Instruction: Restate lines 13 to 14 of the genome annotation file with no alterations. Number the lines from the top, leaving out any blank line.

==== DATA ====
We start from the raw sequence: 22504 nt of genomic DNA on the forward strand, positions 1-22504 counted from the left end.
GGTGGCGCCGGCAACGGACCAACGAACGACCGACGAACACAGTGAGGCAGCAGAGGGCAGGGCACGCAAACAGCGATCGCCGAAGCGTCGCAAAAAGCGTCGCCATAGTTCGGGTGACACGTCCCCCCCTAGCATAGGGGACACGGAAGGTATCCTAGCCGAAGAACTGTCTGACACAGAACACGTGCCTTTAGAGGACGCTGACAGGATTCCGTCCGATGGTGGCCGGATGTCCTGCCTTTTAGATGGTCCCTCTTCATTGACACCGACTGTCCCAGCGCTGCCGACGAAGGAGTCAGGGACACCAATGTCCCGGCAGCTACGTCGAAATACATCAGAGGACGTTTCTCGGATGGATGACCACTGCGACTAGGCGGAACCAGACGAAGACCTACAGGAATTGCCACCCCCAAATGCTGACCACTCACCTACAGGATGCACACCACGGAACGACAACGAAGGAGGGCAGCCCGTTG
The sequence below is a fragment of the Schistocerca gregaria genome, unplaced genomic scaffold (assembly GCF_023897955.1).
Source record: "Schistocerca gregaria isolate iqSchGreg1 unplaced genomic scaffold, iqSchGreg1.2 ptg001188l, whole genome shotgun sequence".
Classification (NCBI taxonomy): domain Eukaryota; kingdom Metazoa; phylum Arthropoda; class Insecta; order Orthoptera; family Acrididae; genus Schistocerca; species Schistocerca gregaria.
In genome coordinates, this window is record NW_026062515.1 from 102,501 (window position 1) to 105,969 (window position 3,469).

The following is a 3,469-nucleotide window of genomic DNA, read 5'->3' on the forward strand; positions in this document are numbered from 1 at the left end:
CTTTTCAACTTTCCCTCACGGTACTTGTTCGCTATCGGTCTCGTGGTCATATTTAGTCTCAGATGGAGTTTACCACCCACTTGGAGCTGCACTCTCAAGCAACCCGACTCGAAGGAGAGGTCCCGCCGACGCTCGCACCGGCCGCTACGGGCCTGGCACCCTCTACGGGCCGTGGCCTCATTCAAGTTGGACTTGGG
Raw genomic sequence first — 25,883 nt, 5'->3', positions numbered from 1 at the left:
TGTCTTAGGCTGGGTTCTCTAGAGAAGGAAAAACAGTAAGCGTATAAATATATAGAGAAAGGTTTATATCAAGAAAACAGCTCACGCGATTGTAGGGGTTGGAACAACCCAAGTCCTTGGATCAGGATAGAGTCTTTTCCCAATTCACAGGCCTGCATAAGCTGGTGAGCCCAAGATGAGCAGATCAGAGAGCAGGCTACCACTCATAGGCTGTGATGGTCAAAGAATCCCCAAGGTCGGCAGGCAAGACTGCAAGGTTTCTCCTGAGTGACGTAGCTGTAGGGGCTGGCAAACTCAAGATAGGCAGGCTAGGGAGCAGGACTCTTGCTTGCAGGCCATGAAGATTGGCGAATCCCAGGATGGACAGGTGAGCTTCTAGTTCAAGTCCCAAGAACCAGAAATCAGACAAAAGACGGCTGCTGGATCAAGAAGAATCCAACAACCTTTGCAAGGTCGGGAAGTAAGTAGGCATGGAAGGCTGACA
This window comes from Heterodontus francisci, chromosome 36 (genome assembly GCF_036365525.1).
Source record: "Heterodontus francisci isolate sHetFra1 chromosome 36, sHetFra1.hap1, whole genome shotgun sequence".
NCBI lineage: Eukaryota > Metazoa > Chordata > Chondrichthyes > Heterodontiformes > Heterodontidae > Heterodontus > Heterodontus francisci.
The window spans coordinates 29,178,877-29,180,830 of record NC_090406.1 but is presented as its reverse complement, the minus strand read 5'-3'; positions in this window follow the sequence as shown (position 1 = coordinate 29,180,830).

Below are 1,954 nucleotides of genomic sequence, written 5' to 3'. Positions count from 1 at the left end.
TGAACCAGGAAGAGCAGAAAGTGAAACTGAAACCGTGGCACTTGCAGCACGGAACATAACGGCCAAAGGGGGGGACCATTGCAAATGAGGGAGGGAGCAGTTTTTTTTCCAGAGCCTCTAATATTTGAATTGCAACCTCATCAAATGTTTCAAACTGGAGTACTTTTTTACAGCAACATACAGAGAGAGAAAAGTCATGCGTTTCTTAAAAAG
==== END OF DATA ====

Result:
NCBI lineage: Eukaryota > Metazoa > Chordata > Chondrichthyes > Heterodontiformes > Heterodontidae > Heterodontus > Heterodontus francisci.
The window spans coordinates 29,178,877-29,180,830 of record NC_090406.1 but is presented as its reverse complement, the minus strand read 5'-3'; positions in this window follow the sequence as shown (position 1 = coordinate 29,180,830).